Column: Cooke ‘n’ memories at a nearby state parkJust as adversity and conflict help make a good story, the two seem to accompany our family on our adventures, and ultimately serve to spice up the experience.
Just as adversity and conflict help make a good story, the two seem to accompany our family on our adventures, and ultimately serve to spice up the experience.
It’s just after 8 o’clock on a Saturday morning, and our twin children have begun to fight incessantly following two hours of relatively calm play in the house. In short, we’ve got to get out of Dodge, fast.
The leaves have fallen. The temperature is in the 30s with a chance of rain or snow, and the kids have some serious wiggles that demand getting outside. What do ya do?
We opted for Jay Cooke State Park, right on the edge of town, which is now nearly fully operational following last year’s substantial flood damage. The brand new swinging bridge proudly spans the St. Louis River, and is a very fine Saturday morning destination for the whole family any time of the year.
Starting out by running the gauntlet of the gift shop didn’t help any, where we needed to purchase an annual parking pass, and the whining even continued onto the impressive new bridge.
Eventually we enjoyed a splendid hike down the Silver Creek Trail, and completed a nice loop back on a cross-country ski trail that we scouted out for future use this winter and found to be just about perfect for kids when the snow flies.
Following our jaunt of a couple miles among the undulating terrain with the sound of the river penetrating the defoliated forest throughout most of our hike, we enjoyed an awesome weenie roast in the River Inn shelter near the main parking area by the office. A generous wood supply beside the large fireplace makes this a fantastic end to your hike, and the large room really does become quite warm and comfortable. Our jackets were off as we enjoyed an inexhaustible supply of hot cocoa from a thermos and steaming hot dogs.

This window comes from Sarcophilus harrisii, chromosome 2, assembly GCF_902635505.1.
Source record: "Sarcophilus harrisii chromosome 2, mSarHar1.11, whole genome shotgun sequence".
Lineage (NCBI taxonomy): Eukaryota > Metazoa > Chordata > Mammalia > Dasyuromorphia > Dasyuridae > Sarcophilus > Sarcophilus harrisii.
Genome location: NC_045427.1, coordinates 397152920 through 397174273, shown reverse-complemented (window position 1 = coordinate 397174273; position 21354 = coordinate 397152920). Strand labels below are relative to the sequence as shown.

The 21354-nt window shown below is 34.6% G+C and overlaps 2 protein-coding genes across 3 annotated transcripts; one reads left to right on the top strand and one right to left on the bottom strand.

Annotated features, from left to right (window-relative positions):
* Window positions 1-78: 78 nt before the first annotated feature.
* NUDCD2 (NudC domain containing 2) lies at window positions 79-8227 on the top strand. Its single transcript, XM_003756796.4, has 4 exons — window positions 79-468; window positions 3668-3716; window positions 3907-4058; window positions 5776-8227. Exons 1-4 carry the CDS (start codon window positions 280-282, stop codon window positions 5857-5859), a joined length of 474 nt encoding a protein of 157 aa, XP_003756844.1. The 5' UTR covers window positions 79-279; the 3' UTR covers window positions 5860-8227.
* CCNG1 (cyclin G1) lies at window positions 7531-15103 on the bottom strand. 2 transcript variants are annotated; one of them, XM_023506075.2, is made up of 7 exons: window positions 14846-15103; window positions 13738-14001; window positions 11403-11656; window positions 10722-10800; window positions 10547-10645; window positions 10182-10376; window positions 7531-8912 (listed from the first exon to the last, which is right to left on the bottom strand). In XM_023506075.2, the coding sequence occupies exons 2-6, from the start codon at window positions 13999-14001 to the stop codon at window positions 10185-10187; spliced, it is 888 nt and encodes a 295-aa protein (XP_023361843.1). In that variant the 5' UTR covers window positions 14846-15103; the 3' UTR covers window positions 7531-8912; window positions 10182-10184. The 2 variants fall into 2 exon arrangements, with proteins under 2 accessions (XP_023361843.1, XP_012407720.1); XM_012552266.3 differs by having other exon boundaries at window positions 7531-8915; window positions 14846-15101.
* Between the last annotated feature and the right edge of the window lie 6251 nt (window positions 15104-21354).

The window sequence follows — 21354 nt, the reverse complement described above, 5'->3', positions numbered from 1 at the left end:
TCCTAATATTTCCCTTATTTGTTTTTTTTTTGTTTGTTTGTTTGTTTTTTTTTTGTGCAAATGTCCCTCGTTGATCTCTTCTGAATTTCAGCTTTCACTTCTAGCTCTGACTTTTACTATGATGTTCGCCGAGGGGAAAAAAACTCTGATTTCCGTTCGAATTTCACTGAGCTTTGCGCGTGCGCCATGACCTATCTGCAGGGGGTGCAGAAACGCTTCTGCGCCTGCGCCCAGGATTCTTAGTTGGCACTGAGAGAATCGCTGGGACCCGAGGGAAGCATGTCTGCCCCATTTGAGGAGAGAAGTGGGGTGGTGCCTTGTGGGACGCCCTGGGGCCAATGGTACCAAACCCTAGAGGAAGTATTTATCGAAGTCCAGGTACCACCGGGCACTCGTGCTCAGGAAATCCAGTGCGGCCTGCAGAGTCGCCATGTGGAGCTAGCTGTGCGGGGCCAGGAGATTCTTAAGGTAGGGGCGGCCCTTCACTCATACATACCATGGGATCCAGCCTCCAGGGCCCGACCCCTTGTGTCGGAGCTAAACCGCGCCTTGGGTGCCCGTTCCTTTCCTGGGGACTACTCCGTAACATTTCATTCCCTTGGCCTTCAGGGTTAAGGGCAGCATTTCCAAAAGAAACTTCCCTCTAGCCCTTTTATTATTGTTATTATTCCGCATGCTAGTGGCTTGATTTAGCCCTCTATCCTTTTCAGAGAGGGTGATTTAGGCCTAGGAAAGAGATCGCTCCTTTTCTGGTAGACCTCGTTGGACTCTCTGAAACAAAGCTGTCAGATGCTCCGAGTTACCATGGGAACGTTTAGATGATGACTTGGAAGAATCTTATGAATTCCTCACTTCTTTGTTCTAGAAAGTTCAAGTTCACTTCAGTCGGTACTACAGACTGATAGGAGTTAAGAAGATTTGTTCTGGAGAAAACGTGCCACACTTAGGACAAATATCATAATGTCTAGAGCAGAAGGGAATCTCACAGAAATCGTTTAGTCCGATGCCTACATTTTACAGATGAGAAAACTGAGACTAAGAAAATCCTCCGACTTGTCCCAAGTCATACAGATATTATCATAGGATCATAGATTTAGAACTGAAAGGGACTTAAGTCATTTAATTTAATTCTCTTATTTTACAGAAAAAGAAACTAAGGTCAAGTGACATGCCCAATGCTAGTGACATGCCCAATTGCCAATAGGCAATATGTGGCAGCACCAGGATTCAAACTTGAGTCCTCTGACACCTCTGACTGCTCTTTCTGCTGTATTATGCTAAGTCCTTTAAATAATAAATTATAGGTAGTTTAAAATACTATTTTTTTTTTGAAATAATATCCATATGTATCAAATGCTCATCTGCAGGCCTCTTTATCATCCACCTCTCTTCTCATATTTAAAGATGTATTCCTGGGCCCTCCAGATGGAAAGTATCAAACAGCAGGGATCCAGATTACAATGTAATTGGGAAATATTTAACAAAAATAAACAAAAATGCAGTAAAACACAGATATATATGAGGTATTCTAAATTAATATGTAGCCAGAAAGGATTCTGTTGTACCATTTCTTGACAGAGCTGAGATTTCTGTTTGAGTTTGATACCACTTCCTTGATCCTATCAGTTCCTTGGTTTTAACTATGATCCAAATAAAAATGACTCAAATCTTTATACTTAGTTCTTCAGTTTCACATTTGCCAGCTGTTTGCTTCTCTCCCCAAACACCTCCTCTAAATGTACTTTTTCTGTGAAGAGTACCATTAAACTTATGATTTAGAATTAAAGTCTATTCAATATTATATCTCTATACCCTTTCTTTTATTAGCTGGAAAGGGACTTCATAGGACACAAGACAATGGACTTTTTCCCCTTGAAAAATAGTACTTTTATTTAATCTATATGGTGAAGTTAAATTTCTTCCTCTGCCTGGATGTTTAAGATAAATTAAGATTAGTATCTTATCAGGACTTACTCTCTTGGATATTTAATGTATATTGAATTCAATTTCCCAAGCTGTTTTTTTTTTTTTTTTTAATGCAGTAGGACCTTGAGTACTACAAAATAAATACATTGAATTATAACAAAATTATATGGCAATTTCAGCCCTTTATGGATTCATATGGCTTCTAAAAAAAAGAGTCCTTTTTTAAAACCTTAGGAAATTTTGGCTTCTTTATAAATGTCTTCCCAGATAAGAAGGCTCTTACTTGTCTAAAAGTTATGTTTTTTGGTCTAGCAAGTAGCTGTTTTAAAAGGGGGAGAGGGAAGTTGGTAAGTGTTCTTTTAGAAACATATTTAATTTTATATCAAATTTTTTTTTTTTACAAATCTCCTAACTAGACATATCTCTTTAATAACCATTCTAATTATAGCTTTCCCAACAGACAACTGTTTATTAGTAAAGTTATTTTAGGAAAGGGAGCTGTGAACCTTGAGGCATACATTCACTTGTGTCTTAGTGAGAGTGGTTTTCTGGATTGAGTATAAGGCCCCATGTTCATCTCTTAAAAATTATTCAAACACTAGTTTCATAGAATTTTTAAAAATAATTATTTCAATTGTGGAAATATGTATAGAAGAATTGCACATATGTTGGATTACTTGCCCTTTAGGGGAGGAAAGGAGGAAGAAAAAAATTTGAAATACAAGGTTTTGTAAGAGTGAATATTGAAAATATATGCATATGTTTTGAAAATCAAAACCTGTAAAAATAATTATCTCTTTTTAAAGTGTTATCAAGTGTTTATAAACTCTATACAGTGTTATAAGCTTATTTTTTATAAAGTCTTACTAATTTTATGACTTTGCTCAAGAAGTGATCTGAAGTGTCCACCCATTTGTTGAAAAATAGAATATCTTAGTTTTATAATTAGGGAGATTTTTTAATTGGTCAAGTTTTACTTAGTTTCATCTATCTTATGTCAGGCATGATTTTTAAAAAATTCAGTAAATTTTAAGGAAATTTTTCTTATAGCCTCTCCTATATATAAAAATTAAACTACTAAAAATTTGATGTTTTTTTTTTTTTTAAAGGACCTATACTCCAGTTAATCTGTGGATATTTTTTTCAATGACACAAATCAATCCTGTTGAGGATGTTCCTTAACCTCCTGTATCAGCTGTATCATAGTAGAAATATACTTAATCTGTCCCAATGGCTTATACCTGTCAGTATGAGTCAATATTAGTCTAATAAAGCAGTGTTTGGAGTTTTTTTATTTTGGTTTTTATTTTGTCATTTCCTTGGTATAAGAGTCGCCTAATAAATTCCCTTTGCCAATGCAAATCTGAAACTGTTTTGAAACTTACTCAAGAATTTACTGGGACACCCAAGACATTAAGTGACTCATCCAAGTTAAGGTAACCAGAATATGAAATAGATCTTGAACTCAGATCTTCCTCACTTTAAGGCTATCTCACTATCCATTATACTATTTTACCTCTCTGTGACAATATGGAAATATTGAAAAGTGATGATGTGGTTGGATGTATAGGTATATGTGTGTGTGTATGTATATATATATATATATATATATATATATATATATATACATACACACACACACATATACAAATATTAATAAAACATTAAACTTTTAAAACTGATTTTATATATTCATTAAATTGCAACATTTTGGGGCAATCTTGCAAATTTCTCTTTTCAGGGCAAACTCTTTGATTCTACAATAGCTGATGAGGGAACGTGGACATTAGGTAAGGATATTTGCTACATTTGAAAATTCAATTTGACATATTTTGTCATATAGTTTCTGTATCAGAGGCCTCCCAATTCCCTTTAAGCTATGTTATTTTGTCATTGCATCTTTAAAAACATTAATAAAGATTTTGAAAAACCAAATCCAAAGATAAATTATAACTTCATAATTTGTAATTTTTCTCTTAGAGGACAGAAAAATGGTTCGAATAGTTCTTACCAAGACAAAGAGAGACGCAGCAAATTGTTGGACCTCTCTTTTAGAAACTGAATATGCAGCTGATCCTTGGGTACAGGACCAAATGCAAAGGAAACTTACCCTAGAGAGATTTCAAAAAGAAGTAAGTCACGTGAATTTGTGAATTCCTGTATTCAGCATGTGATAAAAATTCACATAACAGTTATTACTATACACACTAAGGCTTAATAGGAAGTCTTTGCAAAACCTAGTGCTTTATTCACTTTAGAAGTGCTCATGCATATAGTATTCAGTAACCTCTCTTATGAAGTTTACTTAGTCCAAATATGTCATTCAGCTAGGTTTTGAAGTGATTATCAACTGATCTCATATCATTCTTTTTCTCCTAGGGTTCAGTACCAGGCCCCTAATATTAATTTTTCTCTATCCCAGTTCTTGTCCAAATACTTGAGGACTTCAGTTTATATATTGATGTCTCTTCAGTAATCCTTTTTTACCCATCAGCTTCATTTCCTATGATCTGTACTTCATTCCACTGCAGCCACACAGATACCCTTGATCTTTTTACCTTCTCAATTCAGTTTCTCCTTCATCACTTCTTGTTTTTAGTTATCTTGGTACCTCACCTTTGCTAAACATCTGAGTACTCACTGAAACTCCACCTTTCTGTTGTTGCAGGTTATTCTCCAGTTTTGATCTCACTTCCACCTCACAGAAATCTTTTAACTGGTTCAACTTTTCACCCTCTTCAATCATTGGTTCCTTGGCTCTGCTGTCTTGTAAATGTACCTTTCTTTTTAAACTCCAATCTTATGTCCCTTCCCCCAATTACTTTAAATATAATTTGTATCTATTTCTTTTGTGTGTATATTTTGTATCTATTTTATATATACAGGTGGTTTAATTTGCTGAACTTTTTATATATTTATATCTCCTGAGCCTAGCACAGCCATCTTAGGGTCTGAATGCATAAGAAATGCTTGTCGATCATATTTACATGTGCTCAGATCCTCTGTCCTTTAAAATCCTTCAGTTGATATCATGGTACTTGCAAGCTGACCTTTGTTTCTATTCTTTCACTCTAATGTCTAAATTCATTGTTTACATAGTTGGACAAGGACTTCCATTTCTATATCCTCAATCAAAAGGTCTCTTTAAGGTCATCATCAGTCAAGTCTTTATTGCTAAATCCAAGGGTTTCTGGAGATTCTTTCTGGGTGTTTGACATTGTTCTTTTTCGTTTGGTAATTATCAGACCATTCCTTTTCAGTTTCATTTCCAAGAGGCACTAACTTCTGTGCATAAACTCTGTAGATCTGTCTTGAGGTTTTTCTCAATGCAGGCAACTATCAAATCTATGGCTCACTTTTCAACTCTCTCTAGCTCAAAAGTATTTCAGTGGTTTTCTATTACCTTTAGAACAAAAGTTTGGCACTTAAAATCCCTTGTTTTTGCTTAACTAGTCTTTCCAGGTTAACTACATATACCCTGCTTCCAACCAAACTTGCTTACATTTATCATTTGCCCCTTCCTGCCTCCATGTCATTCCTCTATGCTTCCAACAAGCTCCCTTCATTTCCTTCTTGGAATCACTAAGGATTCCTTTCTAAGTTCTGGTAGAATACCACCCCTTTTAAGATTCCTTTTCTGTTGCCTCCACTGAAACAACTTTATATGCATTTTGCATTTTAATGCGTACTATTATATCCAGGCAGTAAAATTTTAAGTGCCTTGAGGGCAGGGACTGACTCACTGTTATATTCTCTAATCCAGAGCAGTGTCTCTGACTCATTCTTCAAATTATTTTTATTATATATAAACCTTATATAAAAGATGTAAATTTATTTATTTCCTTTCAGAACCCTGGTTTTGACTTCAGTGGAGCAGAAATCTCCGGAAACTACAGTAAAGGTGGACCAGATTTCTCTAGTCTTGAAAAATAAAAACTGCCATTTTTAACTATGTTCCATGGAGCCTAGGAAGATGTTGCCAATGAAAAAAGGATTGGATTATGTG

We had forgotten all our condiments and side dishes, so we were left with only hot dogs roasted on a stick, a small amount of ketchup a helpful park ranger mined from the employee break room, and a few small paper plates that helped save the day.
Our experience began with whining and a general surliness as we started out, but gradually the malaise lifted as we wandered these splendid trails. It was a good reminder to stay the course.
It seems our kids do not have an innate love for the natural world as I always have, and it generally isn’t their first choice. It pains me to acknowledge this, actually. However, they usually end up having a great time after they realize their whining isn’t going to make us turn around and go home to play with friends and computer games. Slowly we’re trying to teach them that having fun and enjoying life typically necessitates a decision to do so.
Just as any family must fight to make quality family time a priority, it is also a struggle to keep today’s kids interested in the wonders of the natural world. Luckily these two important priorities can be handled simultaneously.
We can be among amazing scenery, and somehow it is as if they don’t even see it. It takes a great deal of time and patience, but eventually they tend to come around.
Sometimes it seems like our family runs on my wife’s boundless optimism, which frequently is manufactured out of necessity. Her fire burns brightly from an inexhaustible love for our family. It’s truly impressive. Though I’m the main driver in these activities, their success depends about 75 percent on her creative urging on of our kids.
Following a fantastic hour spent by the fire, we took the kids to the Duluth Public Library. The peaceful time of selecting books and then quietly enjoying them together in the reading area upstairs was positively serene. This balance of physical exercise and quiet repose is perfect for our needs, and resulted in a memorable day rather than the frustrating experience it could have been if we had stayed in.
Monthly Budgeteer columnist Eddy Gilmore is a freelance writer, father of twins and husband of one. He can be reached via e-mail at email@example.com.